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Tradiciones: Pan de Muerto

Author: Bernie Molina is an award winning author of Herencia Cookbook. The goal of her cookbook is to celebrate and honor her SalviMex culture through recipes. A true millennial señora, Bernie’s recipes contain classic, authentic flavors, with a modern twist. This pan de muerto recipe is no exception! If you like this recipe, then be sure to check out Bernie’s website here, for more recipes.

It's that time of year again. The time when we recall our ancestors for Day of the Dead. Growing up, I remember visiting the cemetery in Sonora, Mexico. Such a sharp contrast to cemeteries in the US! For example, in Mexico, the cemetery seemed full of life. Music, food, flowers. People congregating at grave sites and having picnics. Reminiscing. And telling stories. Now that I am a mom, it is a bit harder to travel to Mexico for Day of the Dead. So, instead of going all the way to Latin America to celebrate, I will celebrate at home instead. After all, I can think fondly of the spirits of the dearly departed wherever I am. Additionally, one way I will celebrate this year is with traditional pan de muerto!

Pan de Muerto Recipe (Bread of the Dead Recipe)


For the bread

  • 3/4 cup milk

  • 2 tablespoons yeast

  • 1 tablespoon sugar, plus 1 cup sugar

  • 4 1/2 cups all purpose flour

  • 1 stick unsalted butter

  • 3 eggs

  • 1 tablespoon orange extract

  • Zest of one orange

  • 1 star anise, ground up in your molcajete

For the topping

  • 1 egg, for egg wash

  • 2 tablespoons sugar

  • 1 tablespoon cinnamon

  • 1-2 drops of orange food coloring


  • Firstly, warm up your milk in the microwave for 30-60 seconds.

  • Secondly, add 2 tablespoons of yeast and 1 tablespoon of sugar to the warm milk.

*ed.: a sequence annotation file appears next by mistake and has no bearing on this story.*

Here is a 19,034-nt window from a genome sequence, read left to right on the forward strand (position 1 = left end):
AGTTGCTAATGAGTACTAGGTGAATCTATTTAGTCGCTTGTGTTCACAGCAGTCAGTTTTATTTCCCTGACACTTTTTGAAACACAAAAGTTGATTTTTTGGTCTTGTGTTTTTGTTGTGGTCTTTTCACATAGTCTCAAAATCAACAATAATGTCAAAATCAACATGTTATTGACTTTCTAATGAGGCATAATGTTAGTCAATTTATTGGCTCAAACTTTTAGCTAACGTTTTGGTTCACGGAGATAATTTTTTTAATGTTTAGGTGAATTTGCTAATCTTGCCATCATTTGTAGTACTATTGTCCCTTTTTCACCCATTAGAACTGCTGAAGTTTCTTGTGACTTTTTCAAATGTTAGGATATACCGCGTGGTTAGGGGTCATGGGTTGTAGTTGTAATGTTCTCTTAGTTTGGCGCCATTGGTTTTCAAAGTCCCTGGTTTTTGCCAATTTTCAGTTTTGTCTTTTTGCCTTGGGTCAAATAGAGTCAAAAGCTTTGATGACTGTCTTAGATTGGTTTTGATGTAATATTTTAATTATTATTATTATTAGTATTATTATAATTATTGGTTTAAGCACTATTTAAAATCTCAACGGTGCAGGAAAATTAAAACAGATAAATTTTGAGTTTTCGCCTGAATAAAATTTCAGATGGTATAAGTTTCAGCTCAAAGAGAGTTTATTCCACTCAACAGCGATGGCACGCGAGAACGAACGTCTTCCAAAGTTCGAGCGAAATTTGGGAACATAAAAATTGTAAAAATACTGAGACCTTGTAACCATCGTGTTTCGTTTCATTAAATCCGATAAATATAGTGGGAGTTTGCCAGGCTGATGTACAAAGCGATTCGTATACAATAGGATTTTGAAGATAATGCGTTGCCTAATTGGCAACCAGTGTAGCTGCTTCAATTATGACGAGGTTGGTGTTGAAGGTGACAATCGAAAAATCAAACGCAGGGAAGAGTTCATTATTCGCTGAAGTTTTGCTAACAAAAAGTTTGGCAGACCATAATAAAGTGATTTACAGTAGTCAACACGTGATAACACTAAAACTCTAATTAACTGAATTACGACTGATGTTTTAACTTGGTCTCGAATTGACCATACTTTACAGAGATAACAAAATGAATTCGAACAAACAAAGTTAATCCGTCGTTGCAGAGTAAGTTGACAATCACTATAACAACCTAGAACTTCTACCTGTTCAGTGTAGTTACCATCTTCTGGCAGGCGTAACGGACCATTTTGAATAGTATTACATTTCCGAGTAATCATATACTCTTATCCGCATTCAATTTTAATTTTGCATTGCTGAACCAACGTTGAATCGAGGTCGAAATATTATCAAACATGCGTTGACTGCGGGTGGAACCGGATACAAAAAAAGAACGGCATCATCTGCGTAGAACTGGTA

• Stir well, and then allow to rise for 5 minutes.

  • Next, in a mixing bowl, add flour, eggs, butter, orange extract, orange zest, ground-up anise, and the yeast mixture.

  • Mix well for 5 minutes to create a dough.

  • Once thoroughly mixed, remove the dough from the mixing bowl. Place into a floured bowl and cover with a towel.

  • Allow to rise for half an hour in a warm place.

  • Now, cut the dough into 5 pieces. 4 of these will be the panes. 4 pieces of bread. The 5th piece of dough will be used to decorate the 4 loaves.

  • Then, form 4 pieces of dough into your round loaves, and allow to rise for half an hour.

  • While you wait, mix sugar, cinnamon, and food coloring together in a separate bowl. Set aside for later decorating.

  • Once the loaves have risen, it's time to decorate!

  • Using the remaining dough, decorate each loaf with a cross made of dough. In the center of the cross, add a small ball of dough. This represents the bones of the dead (similar to a skull and crossbones).

  • After that, add an even layer of egg wash to each bread.

  • Then, sprinkle with the cinnamon-sugar mixture.

  • From there, bake for 20-25 minutes at 350 F.

  • Finally, enjoy your pan de muerto with cafecito!

- Bernie Molina, Winning Author of Herencia Cookbook


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